Shi, Song-sheng; Yang, Wei-zhong; Chen, Ye; Chen, Jian-ping; Tu, Xian-kun

2014-05-01

103

Minocycline-induced attenuation of iron overload and brain injury following experimental intracerebral hemorrhage  

PubMed Central

Background and Purpose Brain iron overload plays a detrimental role in brain injury after intracerebral hemorrhage (ICH). A recent study found that minocycline acts as an iron chelator and reduces iron-induced neuronal death in vitro. The present study investigated if minocycline reduces iron overload after ICH and iron-induced brain injury in vivo. Methods This study was divided into four parts. (1) Rats with different sizes of ICH were euthanized 3 days later for serum total iron and brain edema determination. (2) Rats had an ICH treated with minocycline or vehicle. Serum iron, brain iron, and brain iron handling proteins were measured. (3) Rats had an intracaudate injection of either saline, iron, iron+minocycline or iron+macrophage/microglia inhibitory factor and were used for brain edema and neuronal death measurements. (4) Rats had an intracaudate injection of iron and were treated with minocycline. The brains were used for edema measurement. Results After ICH, serum total iron and brain non-heme iron increased and these changes were reduced by minocycline treatment. Minocycline also reduced ICH-induced upregulation of brain iron handling proteins and neuronal death. Intracaudate injection of iron caused brain edema, blood-brain barrier leakage and brain cell death, all of which were significantly reduced by co-injection with minocycline. Conclusions The current study found that minocycline reduces iron overload after ICH and iron-induced brain injury. It is also well known minocycline is an inhibitor of microglial activation. Minocycline may be very useful for ICH patients because both iron accumulation and microglia activation contribute to brain damage following ICH. PMID:21998050

Zhao, Fan; Hua, Ya; He, Yangdong; Keep, Richard F; Xi, Guohua

2011-01-01

104

Multifunctional Liposomes Reduce Brain ?-Amyloid Burden and Ameliorate Memory Impairment in Alzheimer's Disease Mouse Models  

PubMed Central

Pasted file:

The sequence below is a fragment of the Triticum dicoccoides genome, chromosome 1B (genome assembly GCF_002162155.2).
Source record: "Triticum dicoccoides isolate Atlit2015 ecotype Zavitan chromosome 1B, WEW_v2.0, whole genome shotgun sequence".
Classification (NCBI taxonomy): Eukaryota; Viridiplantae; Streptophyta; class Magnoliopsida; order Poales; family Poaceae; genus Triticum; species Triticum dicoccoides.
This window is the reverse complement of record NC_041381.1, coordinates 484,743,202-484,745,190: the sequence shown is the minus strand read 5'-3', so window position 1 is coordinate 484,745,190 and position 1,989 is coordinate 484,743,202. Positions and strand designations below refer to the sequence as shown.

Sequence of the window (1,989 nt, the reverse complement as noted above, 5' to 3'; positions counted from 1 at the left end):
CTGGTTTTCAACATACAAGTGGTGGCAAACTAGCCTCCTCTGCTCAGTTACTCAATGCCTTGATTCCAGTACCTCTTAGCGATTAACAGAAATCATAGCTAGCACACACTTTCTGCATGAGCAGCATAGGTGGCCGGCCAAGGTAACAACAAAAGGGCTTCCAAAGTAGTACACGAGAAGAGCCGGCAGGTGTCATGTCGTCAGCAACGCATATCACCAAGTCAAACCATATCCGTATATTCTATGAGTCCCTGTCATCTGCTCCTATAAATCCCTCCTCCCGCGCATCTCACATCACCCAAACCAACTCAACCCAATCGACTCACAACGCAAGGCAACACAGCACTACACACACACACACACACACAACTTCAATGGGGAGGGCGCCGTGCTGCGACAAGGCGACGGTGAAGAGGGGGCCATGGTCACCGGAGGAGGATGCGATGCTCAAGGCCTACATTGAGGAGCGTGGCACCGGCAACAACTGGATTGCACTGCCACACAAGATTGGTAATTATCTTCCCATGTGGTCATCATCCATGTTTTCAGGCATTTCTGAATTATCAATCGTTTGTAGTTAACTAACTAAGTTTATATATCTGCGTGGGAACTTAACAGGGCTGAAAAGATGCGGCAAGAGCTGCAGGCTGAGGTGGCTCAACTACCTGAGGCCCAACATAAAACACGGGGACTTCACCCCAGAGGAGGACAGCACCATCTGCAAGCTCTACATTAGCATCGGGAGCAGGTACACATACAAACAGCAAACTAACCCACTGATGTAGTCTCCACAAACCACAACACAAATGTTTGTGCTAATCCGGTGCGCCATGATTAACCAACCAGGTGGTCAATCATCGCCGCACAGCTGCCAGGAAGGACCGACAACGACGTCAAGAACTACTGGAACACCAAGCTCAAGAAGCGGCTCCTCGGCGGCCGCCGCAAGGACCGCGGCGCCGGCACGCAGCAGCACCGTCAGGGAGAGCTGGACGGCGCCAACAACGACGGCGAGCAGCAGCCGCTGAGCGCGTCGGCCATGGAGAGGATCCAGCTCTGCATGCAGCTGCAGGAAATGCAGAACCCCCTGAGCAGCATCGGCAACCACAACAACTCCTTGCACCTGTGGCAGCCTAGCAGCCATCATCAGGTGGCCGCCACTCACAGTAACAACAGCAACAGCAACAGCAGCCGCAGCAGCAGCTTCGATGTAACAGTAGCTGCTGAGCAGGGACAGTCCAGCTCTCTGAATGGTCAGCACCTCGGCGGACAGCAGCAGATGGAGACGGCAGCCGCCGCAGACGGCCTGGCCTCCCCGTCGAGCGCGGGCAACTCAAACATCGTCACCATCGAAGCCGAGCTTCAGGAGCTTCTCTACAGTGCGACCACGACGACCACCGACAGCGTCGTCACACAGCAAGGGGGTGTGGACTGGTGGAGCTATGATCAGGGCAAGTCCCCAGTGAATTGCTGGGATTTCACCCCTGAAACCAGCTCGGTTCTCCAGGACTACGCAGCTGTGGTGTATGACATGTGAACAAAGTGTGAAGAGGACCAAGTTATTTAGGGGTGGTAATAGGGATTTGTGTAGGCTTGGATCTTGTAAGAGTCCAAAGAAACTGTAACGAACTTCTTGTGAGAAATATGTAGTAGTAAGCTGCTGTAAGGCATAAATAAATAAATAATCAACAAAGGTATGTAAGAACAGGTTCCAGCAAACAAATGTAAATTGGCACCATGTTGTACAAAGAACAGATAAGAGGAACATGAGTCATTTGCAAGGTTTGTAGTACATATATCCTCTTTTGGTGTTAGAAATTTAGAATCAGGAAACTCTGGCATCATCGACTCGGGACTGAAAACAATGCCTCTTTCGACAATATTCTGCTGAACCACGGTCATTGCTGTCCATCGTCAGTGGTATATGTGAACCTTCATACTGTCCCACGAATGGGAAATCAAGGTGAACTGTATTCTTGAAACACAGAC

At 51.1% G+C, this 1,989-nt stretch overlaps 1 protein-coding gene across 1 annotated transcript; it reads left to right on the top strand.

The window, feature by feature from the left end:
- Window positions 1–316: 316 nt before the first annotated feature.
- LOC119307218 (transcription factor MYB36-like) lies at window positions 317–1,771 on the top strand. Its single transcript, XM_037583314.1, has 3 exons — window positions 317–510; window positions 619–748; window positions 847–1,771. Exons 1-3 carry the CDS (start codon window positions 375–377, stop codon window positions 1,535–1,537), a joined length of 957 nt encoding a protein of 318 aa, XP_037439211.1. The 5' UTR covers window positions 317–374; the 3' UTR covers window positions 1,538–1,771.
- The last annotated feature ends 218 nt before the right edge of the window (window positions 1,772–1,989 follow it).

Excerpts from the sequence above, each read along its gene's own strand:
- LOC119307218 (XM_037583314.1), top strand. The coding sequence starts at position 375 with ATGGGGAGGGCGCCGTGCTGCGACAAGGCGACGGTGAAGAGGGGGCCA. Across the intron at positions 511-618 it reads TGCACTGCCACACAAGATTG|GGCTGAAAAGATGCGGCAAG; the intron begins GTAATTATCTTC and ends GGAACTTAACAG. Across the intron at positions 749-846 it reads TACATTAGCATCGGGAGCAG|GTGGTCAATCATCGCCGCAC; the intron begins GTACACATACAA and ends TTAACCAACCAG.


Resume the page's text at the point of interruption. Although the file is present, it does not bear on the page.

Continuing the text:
Alzheimer's disease is characterized by the accumulation and deposition of plaques of ?-amyloid (A?) peptide in the brain. Given its pivotal role, new therapies targeting A? are in demand. We rationally designed liposomes targeting the brain and promoting the disaggregation of A? assemblies and evaluated their efficiency in reducing the A? burden in Alzheimer's disease mouse models. Liposomes were bifunctionalized with a peptide derived from the apolipoprotein-E receptor-binding domain for blood–brain barrier targeting and with phosphatidic acid for A? binding. Bifunctionalized liposomes display the unique ability to hinder the formation of, and disaggregate, A? assemblies in vitro (EM experiments). Administration of bifunctionalized liposomes to APP/presenilin 1 transgenic mice (aged 10 months) for 3 weeks (three injections per week) decreased total brain-insoluble A?1–42 (?33%), assessed by ELISA, and the number and total area of plaques (?34%) detected histologically. Also, brain A? oligomers were reduced (?70.5%), as assessed by SDS-PAGE. Plaque reduction was confirmed in APP23 transgenic mice (aged 15 months) either histologically or by PET imaging with [11C]Pittsburgh compound B (PIB). The reduction of brain A? was associated with its increase in liver (+18%) and spleen (+20%). Notably, the novel-object recognition test showed that the treatment ameliorated mouse impaired memory. Finally, liposomes reached the brain in an intact form, as determined by confocal microscopy experiments with fluorescently labeled liposomes. These data suggest that bifunctionalized liposomes destabilize brain A? aggregates and promote peptide removal across the blood–brain barrier and its peripheral clearance. This all-in-one multitask therapeutic device can be considered as a candidate for the treatment of Alzheimer's disease. PMID:25319699